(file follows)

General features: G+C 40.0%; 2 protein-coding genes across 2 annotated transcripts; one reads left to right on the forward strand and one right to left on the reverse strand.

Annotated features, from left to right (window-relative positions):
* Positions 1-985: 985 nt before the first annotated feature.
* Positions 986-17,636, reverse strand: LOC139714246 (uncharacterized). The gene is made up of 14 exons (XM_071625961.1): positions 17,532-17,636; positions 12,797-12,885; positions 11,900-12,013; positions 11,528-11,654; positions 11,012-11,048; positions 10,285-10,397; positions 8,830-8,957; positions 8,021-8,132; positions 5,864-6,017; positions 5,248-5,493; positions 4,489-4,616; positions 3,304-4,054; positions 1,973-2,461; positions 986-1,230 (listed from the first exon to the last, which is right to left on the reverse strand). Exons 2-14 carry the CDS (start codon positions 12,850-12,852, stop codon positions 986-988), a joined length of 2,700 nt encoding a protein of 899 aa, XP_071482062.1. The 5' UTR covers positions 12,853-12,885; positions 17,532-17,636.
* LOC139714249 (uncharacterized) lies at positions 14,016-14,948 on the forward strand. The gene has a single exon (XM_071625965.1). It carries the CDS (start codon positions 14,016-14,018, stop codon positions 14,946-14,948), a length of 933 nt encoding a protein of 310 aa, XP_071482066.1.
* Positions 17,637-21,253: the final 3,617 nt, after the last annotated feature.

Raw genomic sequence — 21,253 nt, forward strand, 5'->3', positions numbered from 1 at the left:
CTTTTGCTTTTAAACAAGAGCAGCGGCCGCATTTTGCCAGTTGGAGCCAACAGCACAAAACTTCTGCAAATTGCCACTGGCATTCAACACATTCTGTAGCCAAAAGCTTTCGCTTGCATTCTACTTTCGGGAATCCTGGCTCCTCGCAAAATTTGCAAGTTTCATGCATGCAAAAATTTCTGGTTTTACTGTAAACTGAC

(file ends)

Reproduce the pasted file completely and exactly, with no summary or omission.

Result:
General features: G+C 40.0%; 2 protein-coding genes across 2 annotated transcripts; one reads left to right on the forward strand and one right to left on the reverse strand.

Annotated features, from left to right (window-relative positions):
* Positions 1-985: 985 nt before the first annotated feature.
* Positions 986-17,636, reverse strand: LOC139714246 (uncharacterized). The gene is made up of 14 exons (XM_071625961.1): positions 17,532-17,636; positions 12,797-12,885; positions 11,900-12,013; positions 11,528-11,654; positions 11,012-11,048; positions 10,285-10,397; positions 8,830-8,957; positions 8,021-8,132; positions 5,864-6,017; positions 5,248-5,493; positions 4,489-4,616; positions 3,304-4,054; positions 1,973-2,461; positions 986-1,230 (listed from the first exon to the last, which is right to left on the reverse strand). Exons 2-14 carry the CDS (start codon positions 12,850-12,852, stop codon positions 986-988), a joined length of 2,700 nt encoding a protein of 899 aa, XP_071482062.1. The 5' UTR covers positions 12,853-12,885; positions 17,532-17,636.
* LOC139714249 (uncharacterized) lies at positions 14,016-14,948 on the forward strand. The gene has a single exon (XM_071625965.1). It carries the CDS (start codon positions 14,016-14,018, stop codon positions 14,946-14,948), a length of 933 nt encoding a protein of 310 aa, XP_071482066.1.
* Positions 17,637-21,253: the final 3,617 nt, after the last annotated feature.

Raw genomic sequence — 21,253 nt, forward strand, 5'->3', positions numbered from 1 at the left:
CTTTTGCTTTTAAACAAGAGCAGCGGCCGCATTTTGCCAGTTGGAGCCAACAGCACAAAACTTCTGCAAATTGCCACTGGCATTCAACACATTCTGTAGCCAAAAGCTTTCGCTTGCATTCTACTTTCGGGAATCCTGGCTCCTCGCAAAATTTGCAAGTTTCATGCATGCAAAAATTTCTGGTTTTACTGTAAACTGAC